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Improving Prairie Pond Counts with Aerial Video
and Global Positioning Systems

Study Area


We conducted the study in southern Saskatchewan in May 1992 along portions of 9 transects used in the BGS (Fig. 1). We subjectively selected the 9 transects as representing prairie and parkland habitats in the Prairie Pothole Region after consultation with U.S. Fish and Wildlife Service and Canadian Wildlife Service biologists and because their proximal distribution facilitated logistics. At each of 8 transects, we studied 3 contiguous 29-km transect segments that included 1 air-ground segment. At the ninth (transect 17), we studied 6 contiguous segments that included 4 air-ground segments.

gif -- Map of Transect Segments

Figure 1. Relationship of 12 air-ground segments to 30 29-km transect segments from 9 transects of the Aerial Waterfowl Breeding Ground Population and Habitat Surveys in southern Saskatchewan, May 1992. The center line of the transect is shown. Transect segments are numbered and delimited by lines perpendicular to the transect center line. Air-ground segments are named below the triangles delimiting their extent.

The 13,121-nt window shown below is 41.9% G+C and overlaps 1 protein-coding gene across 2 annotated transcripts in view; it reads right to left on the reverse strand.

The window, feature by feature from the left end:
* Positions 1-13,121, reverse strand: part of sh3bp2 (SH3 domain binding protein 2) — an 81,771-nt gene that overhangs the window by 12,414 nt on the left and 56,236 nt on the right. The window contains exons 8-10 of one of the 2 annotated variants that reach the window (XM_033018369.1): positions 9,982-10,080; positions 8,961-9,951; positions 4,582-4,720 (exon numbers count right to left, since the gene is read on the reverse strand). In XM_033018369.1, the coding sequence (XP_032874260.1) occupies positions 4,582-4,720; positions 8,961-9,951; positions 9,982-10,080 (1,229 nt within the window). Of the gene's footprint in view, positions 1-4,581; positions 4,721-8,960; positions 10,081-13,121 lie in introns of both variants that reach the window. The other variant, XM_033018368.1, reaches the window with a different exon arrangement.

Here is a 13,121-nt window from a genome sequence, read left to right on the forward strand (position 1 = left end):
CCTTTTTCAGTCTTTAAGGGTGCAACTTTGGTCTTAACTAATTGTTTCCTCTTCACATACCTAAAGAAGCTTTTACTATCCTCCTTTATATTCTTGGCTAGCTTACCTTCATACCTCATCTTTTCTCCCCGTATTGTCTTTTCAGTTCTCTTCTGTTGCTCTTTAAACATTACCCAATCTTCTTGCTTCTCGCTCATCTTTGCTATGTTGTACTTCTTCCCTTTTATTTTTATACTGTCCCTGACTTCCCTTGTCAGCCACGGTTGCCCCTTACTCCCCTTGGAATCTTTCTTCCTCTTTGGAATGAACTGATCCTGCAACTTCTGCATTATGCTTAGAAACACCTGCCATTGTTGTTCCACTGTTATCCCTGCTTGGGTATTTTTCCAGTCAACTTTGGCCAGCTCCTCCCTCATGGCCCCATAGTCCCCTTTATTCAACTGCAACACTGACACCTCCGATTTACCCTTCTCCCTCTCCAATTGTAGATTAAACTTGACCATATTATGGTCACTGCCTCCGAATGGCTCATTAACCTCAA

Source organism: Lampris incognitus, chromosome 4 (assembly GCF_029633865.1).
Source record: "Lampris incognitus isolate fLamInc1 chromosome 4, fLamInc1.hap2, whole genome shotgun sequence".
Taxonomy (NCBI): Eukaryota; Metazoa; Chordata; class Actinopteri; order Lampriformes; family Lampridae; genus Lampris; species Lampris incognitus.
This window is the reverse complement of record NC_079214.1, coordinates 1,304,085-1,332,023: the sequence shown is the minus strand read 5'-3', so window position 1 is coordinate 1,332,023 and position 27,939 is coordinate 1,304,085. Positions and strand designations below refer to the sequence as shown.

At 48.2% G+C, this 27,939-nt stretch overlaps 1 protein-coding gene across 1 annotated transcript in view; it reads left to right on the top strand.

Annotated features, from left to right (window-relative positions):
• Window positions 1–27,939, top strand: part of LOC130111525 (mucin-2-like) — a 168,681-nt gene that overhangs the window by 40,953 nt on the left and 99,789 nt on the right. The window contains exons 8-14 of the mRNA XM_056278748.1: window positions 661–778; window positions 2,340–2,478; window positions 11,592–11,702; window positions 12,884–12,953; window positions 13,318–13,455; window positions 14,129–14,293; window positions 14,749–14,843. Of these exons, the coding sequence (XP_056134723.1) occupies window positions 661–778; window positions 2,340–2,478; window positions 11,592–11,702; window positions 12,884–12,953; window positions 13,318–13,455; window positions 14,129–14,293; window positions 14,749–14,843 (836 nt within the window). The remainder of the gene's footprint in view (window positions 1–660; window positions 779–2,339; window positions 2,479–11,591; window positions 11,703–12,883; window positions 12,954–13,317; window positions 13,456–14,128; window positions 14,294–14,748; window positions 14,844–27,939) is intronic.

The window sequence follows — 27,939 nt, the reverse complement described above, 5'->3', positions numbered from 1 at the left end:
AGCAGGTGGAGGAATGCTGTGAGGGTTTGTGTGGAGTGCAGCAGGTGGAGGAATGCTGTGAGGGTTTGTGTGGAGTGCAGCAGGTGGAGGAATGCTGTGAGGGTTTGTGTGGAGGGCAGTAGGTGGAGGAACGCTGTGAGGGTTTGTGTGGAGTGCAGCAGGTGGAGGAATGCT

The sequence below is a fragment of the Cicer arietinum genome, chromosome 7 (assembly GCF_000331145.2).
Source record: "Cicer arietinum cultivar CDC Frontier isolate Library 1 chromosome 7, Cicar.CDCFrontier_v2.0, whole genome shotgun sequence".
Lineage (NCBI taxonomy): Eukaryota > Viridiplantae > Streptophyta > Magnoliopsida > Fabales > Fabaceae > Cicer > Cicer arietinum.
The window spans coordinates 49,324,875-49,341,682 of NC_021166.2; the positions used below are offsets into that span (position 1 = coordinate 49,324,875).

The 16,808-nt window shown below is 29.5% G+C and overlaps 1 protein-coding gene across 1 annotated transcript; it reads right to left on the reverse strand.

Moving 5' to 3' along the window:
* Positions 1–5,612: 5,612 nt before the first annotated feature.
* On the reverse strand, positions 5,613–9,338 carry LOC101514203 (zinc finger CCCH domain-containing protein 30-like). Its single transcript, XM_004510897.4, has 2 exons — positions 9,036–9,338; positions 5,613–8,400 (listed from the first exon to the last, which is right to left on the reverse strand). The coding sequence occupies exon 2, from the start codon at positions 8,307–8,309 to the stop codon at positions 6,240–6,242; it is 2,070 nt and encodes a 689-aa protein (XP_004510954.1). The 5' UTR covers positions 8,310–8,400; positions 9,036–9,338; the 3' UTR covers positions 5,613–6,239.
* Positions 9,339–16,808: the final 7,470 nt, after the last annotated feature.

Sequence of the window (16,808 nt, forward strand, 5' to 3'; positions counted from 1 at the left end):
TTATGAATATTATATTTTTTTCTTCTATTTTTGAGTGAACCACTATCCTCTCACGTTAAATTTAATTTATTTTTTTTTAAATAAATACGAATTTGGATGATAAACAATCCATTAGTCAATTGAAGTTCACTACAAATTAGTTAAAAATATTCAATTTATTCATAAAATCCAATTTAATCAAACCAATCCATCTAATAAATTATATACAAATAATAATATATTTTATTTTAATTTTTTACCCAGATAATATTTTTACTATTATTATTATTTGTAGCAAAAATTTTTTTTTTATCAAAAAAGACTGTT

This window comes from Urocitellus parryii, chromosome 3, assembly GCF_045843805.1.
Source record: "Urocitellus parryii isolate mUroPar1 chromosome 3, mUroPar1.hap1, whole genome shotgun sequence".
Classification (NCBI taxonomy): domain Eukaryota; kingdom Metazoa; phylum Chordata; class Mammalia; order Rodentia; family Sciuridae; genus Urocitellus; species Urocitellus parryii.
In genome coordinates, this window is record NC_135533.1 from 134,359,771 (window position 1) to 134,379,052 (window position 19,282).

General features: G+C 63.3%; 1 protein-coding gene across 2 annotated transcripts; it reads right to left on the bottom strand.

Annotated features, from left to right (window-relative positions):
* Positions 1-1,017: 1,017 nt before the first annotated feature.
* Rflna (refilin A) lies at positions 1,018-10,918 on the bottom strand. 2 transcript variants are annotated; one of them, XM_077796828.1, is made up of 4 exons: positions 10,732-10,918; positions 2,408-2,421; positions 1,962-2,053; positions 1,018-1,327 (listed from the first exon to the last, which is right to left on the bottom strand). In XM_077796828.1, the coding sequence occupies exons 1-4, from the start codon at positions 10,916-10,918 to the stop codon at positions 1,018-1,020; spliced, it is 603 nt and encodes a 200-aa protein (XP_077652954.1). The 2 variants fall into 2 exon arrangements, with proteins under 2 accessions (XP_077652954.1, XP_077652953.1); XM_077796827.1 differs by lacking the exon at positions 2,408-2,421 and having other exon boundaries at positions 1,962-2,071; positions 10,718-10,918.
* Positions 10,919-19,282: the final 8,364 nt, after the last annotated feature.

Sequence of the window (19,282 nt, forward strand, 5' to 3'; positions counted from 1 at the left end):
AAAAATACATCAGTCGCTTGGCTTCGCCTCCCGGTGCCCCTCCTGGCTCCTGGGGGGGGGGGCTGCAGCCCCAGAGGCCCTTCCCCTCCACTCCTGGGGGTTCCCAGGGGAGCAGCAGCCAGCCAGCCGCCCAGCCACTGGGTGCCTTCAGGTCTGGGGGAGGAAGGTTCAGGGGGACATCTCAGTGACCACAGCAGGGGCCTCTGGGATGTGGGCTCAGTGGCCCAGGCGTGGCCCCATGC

Air-ground segments were of primary interest because the ground BGS provided detailed information for individual ponds that could be used to estimate accuracy of pond detection from video imagery. We studied transect segments adjacent to air-ground segments to provide a larger sample size for a regression between pond counts from the video interpretation and from aerial BGS and to estimate time required for video interpretation. We determined land cover and use composition of air-ground segments from 1:12,000 scale color infrared aerial photographs acquired in May 1991 and 1992. Grain farming was the primary land use along all air-ground segments. Grassland was most abundant on the Shamrock, Tichfield, Pleasantdale, Earl Grey and Hanley air-ground segments. Aspen parkland vegetation was most abundant on the Pleasantdale, Hendon, Nut Mountain, Earl Grey, and Hanley air-ground segments. Total number of ponds in May 1992 in southern Saskatchewan was 18% below the long-term average (U.S. Fish and Wildl. Serv. 1992).


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